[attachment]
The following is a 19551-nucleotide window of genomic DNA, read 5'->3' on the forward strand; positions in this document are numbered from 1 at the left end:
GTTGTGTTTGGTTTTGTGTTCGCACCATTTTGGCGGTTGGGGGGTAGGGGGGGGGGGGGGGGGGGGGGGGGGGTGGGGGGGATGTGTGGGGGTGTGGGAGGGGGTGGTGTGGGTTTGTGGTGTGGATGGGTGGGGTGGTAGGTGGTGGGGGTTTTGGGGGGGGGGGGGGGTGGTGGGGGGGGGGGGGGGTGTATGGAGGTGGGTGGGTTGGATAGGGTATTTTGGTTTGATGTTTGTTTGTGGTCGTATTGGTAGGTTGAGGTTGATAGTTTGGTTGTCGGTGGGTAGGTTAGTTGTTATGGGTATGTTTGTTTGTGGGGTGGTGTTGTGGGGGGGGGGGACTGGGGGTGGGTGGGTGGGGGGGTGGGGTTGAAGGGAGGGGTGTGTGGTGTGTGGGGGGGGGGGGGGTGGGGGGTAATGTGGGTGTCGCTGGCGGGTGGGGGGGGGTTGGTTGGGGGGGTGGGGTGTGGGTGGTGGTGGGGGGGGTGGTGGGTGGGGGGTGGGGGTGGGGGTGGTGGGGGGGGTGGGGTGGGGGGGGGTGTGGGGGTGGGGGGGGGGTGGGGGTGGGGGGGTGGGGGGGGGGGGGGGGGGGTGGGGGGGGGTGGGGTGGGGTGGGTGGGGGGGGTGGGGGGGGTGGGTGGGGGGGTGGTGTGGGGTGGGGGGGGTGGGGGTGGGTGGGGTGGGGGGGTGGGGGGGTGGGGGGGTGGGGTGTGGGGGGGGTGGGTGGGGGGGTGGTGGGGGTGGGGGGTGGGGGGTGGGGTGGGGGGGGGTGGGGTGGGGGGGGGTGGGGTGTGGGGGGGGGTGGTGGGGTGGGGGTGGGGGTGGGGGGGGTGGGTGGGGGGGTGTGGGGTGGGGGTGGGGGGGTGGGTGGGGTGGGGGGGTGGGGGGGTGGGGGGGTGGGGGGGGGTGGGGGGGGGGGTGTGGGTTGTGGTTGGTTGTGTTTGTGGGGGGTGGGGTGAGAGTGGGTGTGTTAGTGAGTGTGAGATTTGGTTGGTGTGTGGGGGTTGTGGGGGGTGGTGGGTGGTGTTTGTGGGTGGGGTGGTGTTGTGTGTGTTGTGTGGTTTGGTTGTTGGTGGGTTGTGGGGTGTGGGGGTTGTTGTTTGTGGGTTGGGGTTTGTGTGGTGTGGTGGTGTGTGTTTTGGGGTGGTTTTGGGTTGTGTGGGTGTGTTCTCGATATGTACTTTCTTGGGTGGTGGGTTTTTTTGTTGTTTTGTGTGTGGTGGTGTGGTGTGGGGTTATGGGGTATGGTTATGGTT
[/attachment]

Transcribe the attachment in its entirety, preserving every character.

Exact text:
The following is a 19551-nucleotide window of genomic DNA, read 5'->3' on the forward strand; positions in this document are numbered from 1 at the left end:
GTTGTGTTTGGTTTTGTGTTCGCACCATTTTGGCGGTTGGGGGGTAGGGGGGGGGGGGGGGGGGGGGGGGGGGTGGGGGGGATGTGTGGGGGTGTGGGAGGGGGTGGTGTGGGTTTGTGGTGTGGATGGGTGGGGTGGTAGGTGGTGGGGGTTTTGGGGGGGGGGGGGGGTGGTGGGGGGGGGGGGGGGTGTATGGAGGTGGGTGGGTTGGATAGGGTATTTTGGTTTGATGTTTGTTTGTGGTCGTATTGGTAGGTTGAGGTTGATAGTTTGGTTGTCGGTGGGTAGGTTAGTTGTTATGGGTATGTTTGTTTGTGGGGTGGTGTTGTGGGGGGGGGGGACTGGGGGTGGGTGGGTGGGGGGGTGGGGTTGAAGGGAGGGGTGTGTGGTGTGTGGGGGGGGGGGGGGTGGGGGGTAATGTGGGTGTCGCTGGCGGGTGGGGGGGGGTTGGTTGGGGGGGTGGGGTGTGGGTGGTGGTGGGGGGGGTGGTGGGTGGGGGGTGGGGGTGGGGGTGGTGGGGGGGGTGGGGTGGGGGGGGGTGTGGGGGTGGGGGGGGGGTGGGGGTGGGGGGGTGGGGGGGGGGGGGGGGGGGTGGGGGGGGGTGGGGTGGGGTGGGTGGGGGGGGTGGGGGGGGTGGGTGGGGGGGTGGTGTGGGGTGGGGGGGGTGGGGGTGGGTGGGGTGGGGGGGTGGGGGGGTGGGGGGGTGGGGTGTGGGGGGGGTGGGTGGGGGGGTGGTGGGGGTGGGGGGTGGGGGGTGGGGTGGGGGGGGGTGGGGTGGGGGGGGGTGGGGTGTGGGGGGGGGTGGTGGGGTGGGGGTGGGGGTGGGGGGGGTGGGTGGGGGGGTGTGGGGTGGGGGTGGGGGGGTGGGTGGGGTGGGGGGGTGGGGGGGTGGGGGGGTGGGGGGGGGTGGGGGGGGGGGTGTGGGTTGTGGTTGGTTGTGTTTGTGGGGGGTGGGGTGAGAGTGGGTGTGTTAGTGAGTGTGAGATTTGGTTGGTGTGTGGGGGTTGTGGGGGGTGGTGGGTGGTGTTTGTGGGTGGGGTGGTGTTGTGTGTGTTGTGTGGTTTGGTTGTTGGTGGGTTGTGGGGTGTGGGGGTTGTTGTTTGTGGGTTGGGGTTTGTGTGGTGTGGTGGTGTGTGTTTTGGGGTGGTTTTGGGTTGTGTGGGTGTGTTCTCGATATGTACTTTCTTGGGTGGTGGGTTTTTTTGTTGTTTTGTGTGTGGTGGTGTGGTGTGGGGTTATGGGGTATGGTTATGGTT